How can university/nonprofit partnerships empower writers and artists to engage in reciprocal learning in the borderlands?”
Reception: Tuesday, October 24, 5:00-7:00pm
Join the artists and celebrate the Art Research Integration project.
Increasingly, researchers are becoming more intentional about the impact that their research can have on society, beyond traditional disciplinary measures. In this online seminar, we will introduce some of the distinct types of impact plans that federal funding agencies are now requiring in their solicitations and provide tips and tools for successfully addressing these elements in your proposal. We will also describe frameworks that researchers and institutions can use to document and describe the societal impact of their funded projects, including results from a pilot project conducted by the University of Arizona.
Our special guest, Susan Renoe, will discuss the evolution and current state of broader impacts in the National Science Foundation and highlight the resources available through the NSF-funded Center for Advancing Research Impact in Society (ARIS).
Jen Fields - Executive Director, Office of Societal Impact, Division of Research, Innovation and Impact, University of Arizona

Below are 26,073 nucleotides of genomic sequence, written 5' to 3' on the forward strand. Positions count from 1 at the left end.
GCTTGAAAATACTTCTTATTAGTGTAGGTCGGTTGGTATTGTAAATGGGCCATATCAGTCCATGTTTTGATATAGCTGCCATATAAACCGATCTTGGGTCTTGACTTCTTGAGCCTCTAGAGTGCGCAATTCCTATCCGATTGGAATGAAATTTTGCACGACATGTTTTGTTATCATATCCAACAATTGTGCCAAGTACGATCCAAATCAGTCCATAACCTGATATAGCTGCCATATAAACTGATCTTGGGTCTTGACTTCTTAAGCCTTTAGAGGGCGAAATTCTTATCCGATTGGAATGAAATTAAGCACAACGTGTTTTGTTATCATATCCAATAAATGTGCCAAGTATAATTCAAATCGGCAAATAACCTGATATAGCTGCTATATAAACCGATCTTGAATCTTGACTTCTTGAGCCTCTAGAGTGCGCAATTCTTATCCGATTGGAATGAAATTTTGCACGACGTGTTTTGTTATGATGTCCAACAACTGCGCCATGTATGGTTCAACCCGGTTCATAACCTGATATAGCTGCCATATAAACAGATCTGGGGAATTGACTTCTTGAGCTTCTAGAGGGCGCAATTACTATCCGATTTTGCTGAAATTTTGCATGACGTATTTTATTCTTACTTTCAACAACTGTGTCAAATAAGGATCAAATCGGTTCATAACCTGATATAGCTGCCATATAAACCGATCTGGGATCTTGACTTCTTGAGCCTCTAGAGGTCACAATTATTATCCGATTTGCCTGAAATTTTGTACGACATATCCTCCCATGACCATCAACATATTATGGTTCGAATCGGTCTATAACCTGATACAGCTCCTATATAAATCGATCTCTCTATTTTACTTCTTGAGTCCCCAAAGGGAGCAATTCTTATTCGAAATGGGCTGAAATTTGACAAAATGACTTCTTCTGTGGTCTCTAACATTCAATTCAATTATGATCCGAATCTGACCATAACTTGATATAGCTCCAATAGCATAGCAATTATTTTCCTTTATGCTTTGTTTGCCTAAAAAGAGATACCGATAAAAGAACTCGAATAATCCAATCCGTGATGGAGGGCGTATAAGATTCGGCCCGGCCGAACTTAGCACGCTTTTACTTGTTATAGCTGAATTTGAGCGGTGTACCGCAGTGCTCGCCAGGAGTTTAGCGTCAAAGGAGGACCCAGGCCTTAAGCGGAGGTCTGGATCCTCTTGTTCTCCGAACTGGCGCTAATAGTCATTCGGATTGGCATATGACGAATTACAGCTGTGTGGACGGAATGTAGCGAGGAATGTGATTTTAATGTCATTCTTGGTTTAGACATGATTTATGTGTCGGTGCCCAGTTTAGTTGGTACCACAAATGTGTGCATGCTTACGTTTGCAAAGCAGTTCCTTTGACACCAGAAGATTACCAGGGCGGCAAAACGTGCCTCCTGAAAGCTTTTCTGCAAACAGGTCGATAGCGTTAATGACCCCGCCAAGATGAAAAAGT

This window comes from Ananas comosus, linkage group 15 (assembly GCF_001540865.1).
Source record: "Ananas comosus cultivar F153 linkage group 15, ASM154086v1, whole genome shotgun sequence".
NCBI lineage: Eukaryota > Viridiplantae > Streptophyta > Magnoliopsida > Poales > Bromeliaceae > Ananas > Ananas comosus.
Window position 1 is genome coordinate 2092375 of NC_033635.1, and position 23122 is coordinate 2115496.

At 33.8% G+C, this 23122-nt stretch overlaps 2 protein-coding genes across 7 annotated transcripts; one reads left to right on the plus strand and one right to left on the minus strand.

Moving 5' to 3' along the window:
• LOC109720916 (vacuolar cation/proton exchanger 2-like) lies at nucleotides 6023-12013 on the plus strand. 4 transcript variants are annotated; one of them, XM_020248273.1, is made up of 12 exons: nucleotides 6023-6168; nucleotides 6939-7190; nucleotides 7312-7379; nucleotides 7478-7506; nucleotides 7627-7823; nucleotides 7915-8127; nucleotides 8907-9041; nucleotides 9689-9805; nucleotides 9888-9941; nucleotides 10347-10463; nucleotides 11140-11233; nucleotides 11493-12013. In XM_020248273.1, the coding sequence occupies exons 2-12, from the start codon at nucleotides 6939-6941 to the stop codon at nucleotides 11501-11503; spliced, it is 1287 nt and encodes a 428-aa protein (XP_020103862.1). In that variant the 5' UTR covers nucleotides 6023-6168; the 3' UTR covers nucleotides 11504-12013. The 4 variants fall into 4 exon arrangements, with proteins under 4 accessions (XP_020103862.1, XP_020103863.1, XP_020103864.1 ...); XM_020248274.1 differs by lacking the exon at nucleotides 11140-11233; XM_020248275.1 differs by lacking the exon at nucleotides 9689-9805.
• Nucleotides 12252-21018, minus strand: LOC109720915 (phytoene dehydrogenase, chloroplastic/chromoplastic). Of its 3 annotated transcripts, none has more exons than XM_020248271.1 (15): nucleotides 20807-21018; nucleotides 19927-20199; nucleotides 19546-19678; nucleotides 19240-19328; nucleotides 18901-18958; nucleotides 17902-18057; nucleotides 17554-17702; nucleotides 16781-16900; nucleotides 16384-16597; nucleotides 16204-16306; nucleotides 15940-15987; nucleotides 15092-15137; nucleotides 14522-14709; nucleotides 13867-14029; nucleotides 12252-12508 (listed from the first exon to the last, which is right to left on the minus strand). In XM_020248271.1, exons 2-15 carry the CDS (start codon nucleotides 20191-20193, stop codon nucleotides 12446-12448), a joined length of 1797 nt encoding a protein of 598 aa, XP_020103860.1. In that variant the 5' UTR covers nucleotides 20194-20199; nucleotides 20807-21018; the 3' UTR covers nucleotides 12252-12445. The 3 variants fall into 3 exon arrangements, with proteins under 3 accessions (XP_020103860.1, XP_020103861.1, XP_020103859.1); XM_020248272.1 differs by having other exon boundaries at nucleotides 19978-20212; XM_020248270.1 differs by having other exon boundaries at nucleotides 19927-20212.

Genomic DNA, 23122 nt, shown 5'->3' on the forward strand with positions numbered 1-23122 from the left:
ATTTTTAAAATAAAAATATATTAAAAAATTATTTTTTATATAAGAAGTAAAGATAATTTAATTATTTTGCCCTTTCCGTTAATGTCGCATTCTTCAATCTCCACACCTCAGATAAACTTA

Michelle Higgins - Associate Director, Office of Societal Impact, Division of Research, Innovation and Impact, University of Arizona
Alison Meadow - Associate Research Professor, Office of Societal Impact, Division of Research, Innovation and Impact, University of Arizona
Gigi Owen - Research Scientist, Climate Assessment for the Southwest, Arizona Institute for Resilience, University of Arizona
Susan Dixon Renoe, Ph.D. - Associate Vice Chancellor for Research Development & Strategic Partnerships, Division of Research, Innovation and Impact and Office of Extension and Engagement, University of Missouri
Please contact Emily Davis with questions: firstname.lastname@example.org
View the recording HERE
View the slides:
Understanding Your Impact: Evaluating and Demonstrating Broader and Societal Impacts of Research
Participants will better understand he roll of project valuation in research impact and be provided with tools to develop impact evaluation plans tailored to their research goals. We will introduce standard evaluation tools such as logic models, as well as innovative frameworks for understanding and articulating how your research is used in society.
Original Host Date: September 20th, 2022
Community Engagement and Collaboration: Building Strong Community Partnerships Through Research
Participants will learn about best practices and considerations for community engaged research projects; the basics of successful collaborative project management; and strategies for building sustained partnerships that help projects thrive now and into the future.
Original Host Date: August 17th, 2022
Exploring Broader and Societal Impacts of Research Workshop
Participants will be introduced to broader impact of research and how to integrate impact more purposefully into research projects; a range of impact categories recognized by funders, including those specific to NSF's review criteria; how to develop an impact CV to complement their research CV.
Original Host Date: August 11th, 2022